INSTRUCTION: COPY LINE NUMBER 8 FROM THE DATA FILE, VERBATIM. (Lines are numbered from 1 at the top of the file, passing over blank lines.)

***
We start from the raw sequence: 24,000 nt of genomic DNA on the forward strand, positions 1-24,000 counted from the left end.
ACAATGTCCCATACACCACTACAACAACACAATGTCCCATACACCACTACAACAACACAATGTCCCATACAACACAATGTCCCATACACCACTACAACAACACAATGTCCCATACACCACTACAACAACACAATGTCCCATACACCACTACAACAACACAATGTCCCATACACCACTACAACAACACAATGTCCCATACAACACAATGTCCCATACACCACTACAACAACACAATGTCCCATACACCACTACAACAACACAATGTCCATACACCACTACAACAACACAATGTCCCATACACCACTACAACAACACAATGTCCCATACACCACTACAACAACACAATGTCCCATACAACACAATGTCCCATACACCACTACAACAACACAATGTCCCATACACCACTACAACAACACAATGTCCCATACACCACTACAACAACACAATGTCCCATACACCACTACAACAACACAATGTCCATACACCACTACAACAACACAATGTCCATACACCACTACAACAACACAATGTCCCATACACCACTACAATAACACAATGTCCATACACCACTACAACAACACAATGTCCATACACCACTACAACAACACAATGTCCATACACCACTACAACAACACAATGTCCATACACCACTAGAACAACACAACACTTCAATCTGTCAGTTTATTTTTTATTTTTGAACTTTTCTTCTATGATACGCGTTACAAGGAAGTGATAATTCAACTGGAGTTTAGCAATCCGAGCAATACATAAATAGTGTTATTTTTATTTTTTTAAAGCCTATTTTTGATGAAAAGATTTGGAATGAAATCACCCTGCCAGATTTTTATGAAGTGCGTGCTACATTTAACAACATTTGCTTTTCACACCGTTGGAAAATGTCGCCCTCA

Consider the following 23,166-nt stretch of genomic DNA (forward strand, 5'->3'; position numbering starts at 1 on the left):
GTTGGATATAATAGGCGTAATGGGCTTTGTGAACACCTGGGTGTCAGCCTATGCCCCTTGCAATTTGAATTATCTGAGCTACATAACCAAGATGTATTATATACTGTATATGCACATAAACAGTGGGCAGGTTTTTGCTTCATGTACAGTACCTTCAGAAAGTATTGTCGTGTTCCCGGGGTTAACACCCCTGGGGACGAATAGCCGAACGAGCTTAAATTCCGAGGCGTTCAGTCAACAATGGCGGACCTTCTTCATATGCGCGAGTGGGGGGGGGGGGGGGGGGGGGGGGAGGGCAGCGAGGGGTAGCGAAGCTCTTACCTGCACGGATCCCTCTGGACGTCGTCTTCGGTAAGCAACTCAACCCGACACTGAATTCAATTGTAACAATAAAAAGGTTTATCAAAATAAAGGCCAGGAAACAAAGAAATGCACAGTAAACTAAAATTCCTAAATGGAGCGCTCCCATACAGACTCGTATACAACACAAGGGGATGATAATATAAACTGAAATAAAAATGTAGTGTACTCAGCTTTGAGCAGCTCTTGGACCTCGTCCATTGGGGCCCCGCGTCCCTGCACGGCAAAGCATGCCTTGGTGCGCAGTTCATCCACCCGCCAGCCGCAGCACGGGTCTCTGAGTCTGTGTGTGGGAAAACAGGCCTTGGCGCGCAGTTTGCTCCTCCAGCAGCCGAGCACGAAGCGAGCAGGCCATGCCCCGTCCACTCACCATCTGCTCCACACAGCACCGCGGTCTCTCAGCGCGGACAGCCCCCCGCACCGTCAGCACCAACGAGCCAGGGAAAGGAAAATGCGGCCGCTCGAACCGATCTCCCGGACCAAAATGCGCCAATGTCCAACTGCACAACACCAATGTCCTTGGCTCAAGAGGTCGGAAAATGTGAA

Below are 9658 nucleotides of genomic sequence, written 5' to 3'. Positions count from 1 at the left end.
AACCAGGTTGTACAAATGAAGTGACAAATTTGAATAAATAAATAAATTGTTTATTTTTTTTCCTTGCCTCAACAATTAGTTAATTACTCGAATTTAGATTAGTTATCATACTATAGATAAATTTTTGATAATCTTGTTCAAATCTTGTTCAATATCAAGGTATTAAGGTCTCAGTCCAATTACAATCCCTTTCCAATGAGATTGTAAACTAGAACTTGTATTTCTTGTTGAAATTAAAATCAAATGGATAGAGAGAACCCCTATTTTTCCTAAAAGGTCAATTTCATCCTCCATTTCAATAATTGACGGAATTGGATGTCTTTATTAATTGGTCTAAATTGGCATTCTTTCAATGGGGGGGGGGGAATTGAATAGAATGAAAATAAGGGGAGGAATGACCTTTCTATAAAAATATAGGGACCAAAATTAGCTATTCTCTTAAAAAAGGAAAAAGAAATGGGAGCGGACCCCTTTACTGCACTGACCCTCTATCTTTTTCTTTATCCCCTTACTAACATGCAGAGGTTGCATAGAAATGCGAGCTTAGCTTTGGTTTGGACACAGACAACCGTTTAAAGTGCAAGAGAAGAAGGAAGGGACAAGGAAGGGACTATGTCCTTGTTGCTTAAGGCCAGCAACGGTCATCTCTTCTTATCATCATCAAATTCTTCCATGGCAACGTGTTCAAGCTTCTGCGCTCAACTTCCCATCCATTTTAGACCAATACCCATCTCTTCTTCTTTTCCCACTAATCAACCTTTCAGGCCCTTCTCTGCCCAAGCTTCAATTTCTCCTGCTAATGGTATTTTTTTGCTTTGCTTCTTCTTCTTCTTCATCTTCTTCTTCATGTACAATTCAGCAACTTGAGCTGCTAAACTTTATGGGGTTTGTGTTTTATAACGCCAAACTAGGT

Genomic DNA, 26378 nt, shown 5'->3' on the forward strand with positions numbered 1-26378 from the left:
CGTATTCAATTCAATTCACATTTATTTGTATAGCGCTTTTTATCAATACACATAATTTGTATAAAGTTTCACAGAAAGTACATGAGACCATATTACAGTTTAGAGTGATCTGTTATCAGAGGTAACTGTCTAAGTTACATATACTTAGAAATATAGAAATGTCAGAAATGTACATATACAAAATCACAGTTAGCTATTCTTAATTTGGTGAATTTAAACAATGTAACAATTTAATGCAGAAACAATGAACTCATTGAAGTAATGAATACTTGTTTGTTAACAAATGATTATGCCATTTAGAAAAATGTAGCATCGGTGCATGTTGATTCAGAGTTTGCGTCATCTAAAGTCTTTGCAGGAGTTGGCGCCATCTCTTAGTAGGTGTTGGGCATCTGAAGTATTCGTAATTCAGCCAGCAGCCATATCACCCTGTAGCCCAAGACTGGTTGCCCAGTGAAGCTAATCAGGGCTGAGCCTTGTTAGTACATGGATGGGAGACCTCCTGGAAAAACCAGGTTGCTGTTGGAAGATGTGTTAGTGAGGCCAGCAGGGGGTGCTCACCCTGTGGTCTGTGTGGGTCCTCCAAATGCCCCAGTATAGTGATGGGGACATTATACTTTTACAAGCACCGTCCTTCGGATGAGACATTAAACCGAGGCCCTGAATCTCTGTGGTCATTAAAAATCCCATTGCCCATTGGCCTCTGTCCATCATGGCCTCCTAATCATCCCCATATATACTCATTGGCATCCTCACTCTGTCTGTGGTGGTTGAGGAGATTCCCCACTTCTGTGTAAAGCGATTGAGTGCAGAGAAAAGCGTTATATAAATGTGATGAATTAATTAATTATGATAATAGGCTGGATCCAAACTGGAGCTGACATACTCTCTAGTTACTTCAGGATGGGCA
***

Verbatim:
CGTATTCAATTCAATTCACATTTATTTGTATAGCGCTTTTTATCAATACACATAATTTGTATAAAGTTTCACAGAAAGTACATGAGACCATATTACAGTTTAGAGTGATCTGTTATCAGAGGTAACTGTCTAAGTTACATATACTTAGAAATATAGAAATGTCAGAAATGTACATATACAAAATCACAGTTAGCTATTCTTAATTTGGTGAATTTAAACAATGTAACAATTTAATGCAGAAACAATGAACTCATTGAAGTAATGAATACTTGTTTGTTAACAAATGATTATGCCATTTAGAAAAATGTAGCATCGGTGCATGTTGATTCAGAGTTTGCGTCATCTAAAGTCTTTGCAGGAGTTGGCGCCATCTCTTAGTAGGTGTTGGGCATCTGAAGTATTCGTAATTCAGCCAGCAGCCATATCACCCTGTAGCCCAAGACTGGTTGCCCAGTGAAGCTAATCAGGGCTGAGCCTTGTTAGTACATGGATGGGAGACCTCCTGGAAAAACCAGGTTGCTGTTGGAAGATGTGTTAGTGAGGCCAGCAGGGGGTGCTCACCCTGTGGTCTGTGTGGGTCCTCCAAATGCCCCAGTATAGTGATGGGGACATTATACTTTTACAAGCACCGTCCTTCGGATGAGACATTAAACCGAGGCCCTGAATCTCTGTGGTCATTAAAAATCCCATTGCCCATTGGCCTCTGTCCATCATGGCCTCCTAATCATCCCCATATATACTCATTGGCATCCTCACTCTGTCTGTGGTGGTTGAGGAGATTCCCCACTTCTGTGTAAAGCGATTGAGTGCAGAGAAAAGCGTTATATAAATGTGATGAATTAATTAATTATGATAATAGGCTGGATCCAAACTGGAGCTGACATACTCTCTAGTTACTTCAGGATGGGCA